I have attended a wide spectrum of community colleges, including Diablo Valley College, Contra Costa College, City College of San Francisco & Mission College. Each of these institutions varies widely from one another in character, administrative standards and accountability, demeanor of staff, professionalism, and so forth. When basic standards of accountability and respect and absent, ignorance and mediocrity become commonplace. Staff is unaware of basic policies and procedures as they disseminate incorrect, misleading and ultimately counterproductive information. Consequences for ineptitude are nil, and thus the cycle repeats itself.
Meritt College has all of the warning signs of a dysfunctional institution, and I want no part of it. I am on ADN program wait lists at multiple institutions, and will probably be starting in fall, 2013. Sure, it’s another year away, but I’d rather have a much less stressful life over the next 3 years than subject myself to what is clearly the doldrums of academia.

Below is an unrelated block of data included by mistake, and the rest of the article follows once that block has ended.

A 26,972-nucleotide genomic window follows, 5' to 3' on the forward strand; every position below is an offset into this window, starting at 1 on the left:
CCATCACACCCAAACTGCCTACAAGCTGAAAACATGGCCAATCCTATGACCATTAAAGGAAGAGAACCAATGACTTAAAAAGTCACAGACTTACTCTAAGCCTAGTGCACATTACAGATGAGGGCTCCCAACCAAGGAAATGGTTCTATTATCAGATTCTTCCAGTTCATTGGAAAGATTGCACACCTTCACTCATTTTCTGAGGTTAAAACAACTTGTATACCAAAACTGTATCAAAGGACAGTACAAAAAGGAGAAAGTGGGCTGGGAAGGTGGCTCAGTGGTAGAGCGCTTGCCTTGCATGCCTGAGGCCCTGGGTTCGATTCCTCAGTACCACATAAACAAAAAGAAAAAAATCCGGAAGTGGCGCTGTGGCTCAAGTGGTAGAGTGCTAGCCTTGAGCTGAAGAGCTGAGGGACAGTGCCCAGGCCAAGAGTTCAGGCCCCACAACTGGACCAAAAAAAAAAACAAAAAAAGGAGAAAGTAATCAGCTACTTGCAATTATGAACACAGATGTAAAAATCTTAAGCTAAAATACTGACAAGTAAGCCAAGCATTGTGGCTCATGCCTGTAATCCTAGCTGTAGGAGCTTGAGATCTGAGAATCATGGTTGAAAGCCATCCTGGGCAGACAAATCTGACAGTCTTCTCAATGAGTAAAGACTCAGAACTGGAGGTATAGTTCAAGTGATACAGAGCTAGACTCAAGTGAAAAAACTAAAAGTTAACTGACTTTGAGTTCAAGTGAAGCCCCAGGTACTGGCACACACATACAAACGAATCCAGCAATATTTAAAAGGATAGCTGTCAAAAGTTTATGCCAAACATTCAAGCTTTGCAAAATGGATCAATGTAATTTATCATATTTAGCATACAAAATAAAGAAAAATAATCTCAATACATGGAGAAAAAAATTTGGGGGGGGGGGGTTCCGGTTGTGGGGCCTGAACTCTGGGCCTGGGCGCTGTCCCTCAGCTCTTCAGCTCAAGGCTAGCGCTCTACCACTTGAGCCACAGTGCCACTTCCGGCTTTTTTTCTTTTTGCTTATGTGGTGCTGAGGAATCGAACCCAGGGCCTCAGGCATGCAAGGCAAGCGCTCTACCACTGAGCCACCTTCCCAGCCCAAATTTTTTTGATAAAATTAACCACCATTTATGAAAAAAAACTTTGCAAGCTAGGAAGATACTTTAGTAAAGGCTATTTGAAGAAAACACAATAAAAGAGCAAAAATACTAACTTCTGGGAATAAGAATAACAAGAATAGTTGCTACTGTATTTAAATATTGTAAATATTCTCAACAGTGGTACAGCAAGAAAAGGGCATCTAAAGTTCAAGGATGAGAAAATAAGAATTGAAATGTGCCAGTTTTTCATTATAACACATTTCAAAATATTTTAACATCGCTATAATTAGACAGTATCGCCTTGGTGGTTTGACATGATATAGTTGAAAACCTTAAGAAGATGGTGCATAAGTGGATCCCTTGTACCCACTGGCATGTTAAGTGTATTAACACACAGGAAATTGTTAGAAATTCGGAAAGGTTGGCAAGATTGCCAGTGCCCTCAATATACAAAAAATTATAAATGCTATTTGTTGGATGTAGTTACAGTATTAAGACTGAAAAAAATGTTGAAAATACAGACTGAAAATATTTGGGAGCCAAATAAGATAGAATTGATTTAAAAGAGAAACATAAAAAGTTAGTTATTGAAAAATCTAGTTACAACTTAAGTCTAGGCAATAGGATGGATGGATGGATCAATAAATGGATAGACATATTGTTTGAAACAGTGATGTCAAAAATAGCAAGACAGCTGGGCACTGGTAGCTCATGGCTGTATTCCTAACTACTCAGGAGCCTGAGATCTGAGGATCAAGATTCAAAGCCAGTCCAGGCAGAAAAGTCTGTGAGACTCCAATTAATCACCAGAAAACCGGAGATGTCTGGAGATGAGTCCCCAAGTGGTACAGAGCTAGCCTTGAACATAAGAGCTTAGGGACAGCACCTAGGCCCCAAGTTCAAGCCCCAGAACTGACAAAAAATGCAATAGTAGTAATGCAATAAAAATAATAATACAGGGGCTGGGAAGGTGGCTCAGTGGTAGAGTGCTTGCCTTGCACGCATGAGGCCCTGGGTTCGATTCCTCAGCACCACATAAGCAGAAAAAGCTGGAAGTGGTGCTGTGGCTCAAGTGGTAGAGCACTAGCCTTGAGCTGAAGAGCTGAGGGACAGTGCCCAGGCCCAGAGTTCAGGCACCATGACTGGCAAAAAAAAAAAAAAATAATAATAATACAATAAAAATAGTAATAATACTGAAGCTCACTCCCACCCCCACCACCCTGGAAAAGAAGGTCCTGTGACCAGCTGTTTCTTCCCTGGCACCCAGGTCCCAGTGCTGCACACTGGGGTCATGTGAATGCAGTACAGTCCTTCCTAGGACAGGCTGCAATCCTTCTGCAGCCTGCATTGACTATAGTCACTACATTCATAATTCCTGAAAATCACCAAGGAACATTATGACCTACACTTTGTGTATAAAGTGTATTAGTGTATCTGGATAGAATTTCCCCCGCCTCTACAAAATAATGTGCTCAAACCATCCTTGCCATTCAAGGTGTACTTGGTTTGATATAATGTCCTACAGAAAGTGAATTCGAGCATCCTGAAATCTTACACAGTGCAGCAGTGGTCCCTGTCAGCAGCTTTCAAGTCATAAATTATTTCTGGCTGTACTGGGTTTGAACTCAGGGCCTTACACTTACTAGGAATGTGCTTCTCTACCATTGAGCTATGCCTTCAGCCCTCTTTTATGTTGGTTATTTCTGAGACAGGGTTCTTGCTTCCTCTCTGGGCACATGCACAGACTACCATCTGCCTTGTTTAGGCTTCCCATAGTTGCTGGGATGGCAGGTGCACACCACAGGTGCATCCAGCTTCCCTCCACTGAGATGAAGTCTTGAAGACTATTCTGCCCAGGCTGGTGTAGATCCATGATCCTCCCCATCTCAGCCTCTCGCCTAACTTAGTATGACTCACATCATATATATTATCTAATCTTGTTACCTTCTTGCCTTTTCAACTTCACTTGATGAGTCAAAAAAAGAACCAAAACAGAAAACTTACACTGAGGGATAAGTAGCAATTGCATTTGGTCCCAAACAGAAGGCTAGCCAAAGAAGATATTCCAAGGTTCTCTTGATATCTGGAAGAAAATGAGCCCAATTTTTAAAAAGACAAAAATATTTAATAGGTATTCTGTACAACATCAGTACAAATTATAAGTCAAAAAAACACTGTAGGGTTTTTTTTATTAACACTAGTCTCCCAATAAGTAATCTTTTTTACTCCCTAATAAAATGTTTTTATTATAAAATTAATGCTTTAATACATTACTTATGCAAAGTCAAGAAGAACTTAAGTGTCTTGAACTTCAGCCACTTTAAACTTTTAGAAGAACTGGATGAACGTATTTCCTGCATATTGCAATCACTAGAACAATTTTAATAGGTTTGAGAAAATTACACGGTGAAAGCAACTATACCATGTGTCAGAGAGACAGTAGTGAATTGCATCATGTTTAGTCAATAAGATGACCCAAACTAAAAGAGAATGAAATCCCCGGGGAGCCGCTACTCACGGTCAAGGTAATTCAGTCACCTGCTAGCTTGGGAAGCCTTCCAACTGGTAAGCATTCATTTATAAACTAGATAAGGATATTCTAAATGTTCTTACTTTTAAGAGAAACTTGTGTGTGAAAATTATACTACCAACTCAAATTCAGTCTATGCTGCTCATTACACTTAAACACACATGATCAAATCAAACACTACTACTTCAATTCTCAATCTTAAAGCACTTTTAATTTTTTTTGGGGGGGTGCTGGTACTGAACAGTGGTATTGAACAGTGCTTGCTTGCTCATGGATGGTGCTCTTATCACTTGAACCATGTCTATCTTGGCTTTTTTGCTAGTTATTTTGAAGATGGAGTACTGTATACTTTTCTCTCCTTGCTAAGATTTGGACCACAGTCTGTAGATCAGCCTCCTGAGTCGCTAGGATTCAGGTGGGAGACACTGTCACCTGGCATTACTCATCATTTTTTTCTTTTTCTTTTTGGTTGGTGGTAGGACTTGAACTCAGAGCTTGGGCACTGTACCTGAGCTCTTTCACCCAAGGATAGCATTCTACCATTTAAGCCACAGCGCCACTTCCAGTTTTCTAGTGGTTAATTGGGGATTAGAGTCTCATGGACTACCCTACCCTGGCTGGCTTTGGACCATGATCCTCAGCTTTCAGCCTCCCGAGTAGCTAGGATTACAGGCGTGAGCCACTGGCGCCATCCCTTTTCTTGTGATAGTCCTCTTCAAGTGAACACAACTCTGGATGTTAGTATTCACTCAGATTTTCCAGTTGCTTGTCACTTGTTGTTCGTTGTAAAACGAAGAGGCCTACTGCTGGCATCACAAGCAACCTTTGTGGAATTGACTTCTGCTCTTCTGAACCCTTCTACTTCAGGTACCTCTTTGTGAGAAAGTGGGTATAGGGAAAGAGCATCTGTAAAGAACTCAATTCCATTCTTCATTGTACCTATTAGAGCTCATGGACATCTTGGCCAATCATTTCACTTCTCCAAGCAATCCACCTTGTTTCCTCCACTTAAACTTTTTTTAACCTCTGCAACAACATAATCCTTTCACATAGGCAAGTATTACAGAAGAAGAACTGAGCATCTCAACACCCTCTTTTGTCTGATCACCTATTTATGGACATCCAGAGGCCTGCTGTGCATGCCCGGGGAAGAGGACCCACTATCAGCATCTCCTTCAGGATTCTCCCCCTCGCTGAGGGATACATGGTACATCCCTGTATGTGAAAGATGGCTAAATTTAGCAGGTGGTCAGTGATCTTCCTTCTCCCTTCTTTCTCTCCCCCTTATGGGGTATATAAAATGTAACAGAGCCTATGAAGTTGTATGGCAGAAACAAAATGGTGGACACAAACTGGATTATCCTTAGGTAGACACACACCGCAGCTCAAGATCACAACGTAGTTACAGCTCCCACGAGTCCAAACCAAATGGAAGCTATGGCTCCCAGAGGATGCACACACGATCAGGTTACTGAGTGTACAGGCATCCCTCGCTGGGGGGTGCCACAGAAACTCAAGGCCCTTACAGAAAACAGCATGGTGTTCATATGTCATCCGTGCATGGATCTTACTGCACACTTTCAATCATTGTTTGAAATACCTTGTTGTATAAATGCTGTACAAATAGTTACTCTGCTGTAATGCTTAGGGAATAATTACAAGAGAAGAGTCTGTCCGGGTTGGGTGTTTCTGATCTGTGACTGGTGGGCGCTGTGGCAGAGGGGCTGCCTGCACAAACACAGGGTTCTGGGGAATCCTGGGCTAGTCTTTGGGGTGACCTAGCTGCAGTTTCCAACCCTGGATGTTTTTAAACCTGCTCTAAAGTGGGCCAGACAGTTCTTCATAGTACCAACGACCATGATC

Nursing school is going to be a major challenge, and I don’t need these kinds of distractions. I’ve been through the community college and the UC systems. Sometimes you have to fight to get through bureaucracies and red tape, but it’s important to choose your battles and stay focused on your education. I do not see how this is possible when the institution you are attending is unable and/or unwilling to inform the student body of essential information (e.g., when an office is open & where a major test will be taking place), use proper English (or something approaching it) and employ proofreading when drafting its publications, let alone lacks functional laboratories, accurate textbooks, or instructors and administrators who give a damn about being part and parcel of a dysfunctional institution.